THICKER THAN WATER PHOTOGRAPHY JIANG He & ArtHUr J D TEXT Leo HSU
On July 16 2010, the day after BP’s Deepwater Horizon oil spill in the Gulf of Mexico was ﬁnally capped, an oil transfer pipe at Dalian’s Xingang port, on the north-east coast of China, exploded as a Liberian tanker ship was ofﬂoading high-sulphur crude to a depot. The result was a series of explosions, a 15-hour ﬁre, the release of tonnes of oil into the Yellow Sea over an area of 430 sq km, and as yet unestimated ecological damage. Clean-up efforts involved both oil-skimming boats and ﬁshing boats, oil-eating bacteria and felt and straw mats. The oil, said one Greenpeace observer, was “half solid, half liquid… as sticky as asphalt”. Fireﬁghters Zhang Liang and Han Xiaoxong, working from a ﬁshing boat in swimming trunks, repeatedly entered the water to keep a ﬂoating water pump clear of debris. Trapped by the thick oil on the surface, both began to sink. By the time ﬁreﬁghter Zheng Zhanhong reached Han, the 25-year-old Zhang had completely submerged. Thirty thousand people lined the streets for his funeral. While initial ofﬁcial estimates placed the spill at 1,500 tonnes – over 450,000 gallons – Richard Steiner, an oil spill expert invited by Greenpeace to make an independent assessment, said the spill was likely closer to 60,000 tonnes, while Greenpeace believes it to be even more. The Chinese government celebrated the rapid cleanup of the spill, a recovery paid for in part by the life of Zhang Liang. And while China’s second largest crude oil depot has returned to normal operations, the aftermath of the incident continues to impact the local ﬁshing industry, with long-term consequences as yet unknown.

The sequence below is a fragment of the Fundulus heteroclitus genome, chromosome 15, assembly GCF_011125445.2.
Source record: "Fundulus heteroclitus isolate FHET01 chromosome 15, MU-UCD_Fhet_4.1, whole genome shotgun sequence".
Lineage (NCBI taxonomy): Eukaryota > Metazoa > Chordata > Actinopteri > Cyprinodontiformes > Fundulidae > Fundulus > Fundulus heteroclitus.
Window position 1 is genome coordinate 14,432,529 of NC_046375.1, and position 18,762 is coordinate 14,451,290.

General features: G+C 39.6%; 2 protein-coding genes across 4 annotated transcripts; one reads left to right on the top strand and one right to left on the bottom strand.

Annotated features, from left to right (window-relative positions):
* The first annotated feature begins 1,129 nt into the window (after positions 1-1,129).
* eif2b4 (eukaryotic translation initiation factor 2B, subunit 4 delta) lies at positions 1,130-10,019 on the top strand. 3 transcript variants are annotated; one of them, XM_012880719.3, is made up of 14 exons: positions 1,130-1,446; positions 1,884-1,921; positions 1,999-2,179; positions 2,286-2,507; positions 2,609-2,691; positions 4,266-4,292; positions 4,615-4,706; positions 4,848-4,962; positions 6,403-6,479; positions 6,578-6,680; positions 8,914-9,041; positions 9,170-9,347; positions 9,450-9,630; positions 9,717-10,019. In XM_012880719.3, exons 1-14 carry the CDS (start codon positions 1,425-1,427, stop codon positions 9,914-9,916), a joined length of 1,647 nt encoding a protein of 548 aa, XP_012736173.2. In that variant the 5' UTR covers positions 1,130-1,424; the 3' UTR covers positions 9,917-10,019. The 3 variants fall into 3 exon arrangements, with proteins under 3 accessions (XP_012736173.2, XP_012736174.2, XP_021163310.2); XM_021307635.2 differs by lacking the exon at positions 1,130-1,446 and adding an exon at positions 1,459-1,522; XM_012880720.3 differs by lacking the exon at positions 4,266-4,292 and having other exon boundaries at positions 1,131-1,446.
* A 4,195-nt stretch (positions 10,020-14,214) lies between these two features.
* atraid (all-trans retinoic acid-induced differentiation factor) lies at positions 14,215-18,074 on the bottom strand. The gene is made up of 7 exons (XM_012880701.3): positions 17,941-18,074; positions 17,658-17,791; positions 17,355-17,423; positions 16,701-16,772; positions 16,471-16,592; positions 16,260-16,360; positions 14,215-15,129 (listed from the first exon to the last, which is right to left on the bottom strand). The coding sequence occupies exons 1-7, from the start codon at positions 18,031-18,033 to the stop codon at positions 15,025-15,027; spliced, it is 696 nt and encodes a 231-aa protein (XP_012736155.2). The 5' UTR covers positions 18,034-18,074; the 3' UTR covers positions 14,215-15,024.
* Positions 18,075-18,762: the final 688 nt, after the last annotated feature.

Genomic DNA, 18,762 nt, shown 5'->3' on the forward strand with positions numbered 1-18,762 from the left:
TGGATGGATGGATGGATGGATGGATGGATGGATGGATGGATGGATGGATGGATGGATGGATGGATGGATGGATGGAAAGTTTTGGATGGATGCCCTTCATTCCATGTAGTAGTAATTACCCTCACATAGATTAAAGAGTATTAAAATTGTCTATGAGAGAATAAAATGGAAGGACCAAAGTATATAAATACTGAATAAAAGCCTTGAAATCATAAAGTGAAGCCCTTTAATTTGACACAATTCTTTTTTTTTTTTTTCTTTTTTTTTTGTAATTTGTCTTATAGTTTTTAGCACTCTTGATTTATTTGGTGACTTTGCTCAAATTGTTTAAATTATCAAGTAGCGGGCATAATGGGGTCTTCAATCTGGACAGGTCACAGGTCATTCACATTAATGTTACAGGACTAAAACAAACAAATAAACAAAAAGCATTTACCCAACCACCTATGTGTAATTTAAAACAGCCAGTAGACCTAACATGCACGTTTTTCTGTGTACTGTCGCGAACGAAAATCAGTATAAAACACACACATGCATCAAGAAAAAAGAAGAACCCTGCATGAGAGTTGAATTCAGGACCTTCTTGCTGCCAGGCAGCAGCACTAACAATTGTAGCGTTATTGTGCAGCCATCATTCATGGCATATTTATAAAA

Absorbent mats used in the cleanup process